The corporate tax lawyers behind Shared Economic Growth are reviving that Brandeis spirit. And that revival matters, more than the specifics of any reform proposals. If even corporate tax lawyers are decrying our top-heavy status quo, a new assault against concentrated wealth and privilege may finally be in the offing.


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So who are these guys? For their bios on SharedEconomicGrowth.org:

Lykken

graduated with honors from Harvard Law School in 1985 began his career with the Office of Chief Counsel, I.R.S., and for the last 17 years has worked as an international tax planner and tax department head living in the U.S. and abroad, working for both U.S. and foreign owned corporations. He has advised governments from Trinidad to newly post-communist Poland on the design of their tax systems, and has been a member of the core evaluation team for dozens of corporate investment decisions. He is intimately familiar with the negative effects of acquisitions of U.S. corporations by tax subsidized foreign rivals.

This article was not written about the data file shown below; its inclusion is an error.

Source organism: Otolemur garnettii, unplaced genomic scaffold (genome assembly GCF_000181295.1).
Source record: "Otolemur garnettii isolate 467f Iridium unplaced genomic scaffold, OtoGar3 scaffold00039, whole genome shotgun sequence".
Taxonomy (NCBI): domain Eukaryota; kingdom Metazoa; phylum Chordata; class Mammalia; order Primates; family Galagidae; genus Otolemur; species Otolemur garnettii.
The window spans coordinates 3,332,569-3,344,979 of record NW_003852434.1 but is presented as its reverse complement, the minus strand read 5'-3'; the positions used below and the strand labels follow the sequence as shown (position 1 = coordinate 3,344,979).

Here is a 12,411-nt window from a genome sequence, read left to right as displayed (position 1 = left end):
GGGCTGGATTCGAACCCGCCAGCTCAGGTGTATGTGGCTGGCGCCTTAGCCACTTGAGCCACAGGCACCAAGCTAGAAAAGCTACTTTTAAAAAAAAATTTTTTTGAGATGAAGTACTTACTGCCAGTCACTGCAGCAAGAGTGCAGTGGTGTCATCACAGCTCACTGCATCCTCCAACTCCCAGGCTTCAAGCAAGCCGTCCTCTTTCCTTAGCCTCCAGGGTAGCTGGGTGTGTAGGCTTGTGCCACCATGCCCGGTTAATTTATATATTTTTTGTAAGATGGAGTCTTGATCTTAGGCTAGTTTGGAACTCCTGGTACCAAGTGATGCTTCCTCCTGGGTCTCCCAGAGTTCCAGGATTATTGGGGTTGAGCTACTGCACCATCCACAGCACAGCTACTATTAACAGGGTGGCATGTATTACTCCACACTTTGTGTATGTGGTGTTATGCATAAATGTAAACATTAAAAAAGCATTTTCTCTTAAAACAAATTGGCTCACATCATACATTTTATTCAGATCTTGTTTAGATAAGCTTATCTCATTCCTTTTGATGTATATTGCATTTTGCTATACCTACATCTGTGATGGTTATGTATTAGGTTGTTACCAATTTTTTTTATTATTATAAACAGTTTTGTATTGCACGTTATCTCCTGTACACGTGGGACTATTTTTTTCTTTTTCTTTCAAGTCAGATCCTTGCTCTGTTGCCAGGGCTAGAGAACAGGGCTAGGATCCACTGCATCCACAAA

Hunt
graduated from the University of Illinois College of Law at Champaign in 1991 and received her M.B.A. from the University of Miami in 1987. She has worked for U.S. based multinationals in domestic and international tax planning and audit defense for 14 years.

Klumpp
has advised dozens of U.S.- and foreign-owned companies on worldwide transactions and tax planning strategies. A graduate of Georgetown University Law Center, Ms. Klumpp is currently employed as tax counsel for a Fortune 300 corporation. She has written extensively on tax policy issues, having recently served as editor of Tax Notes magazine, the leading news source for tax professionals and policymakers. Before working for Tax Analysts, publisher of Tax Notes, Ms. Klumpp spent nearly eight years working in the Washington, D.C. office of a large, multinational law firm. As the mother of two young children, Ms. Klumpp is passionate about leaving a sound national fiscal legacy for the next generation of Americans and views corporate tax reform as an essential step in that direction.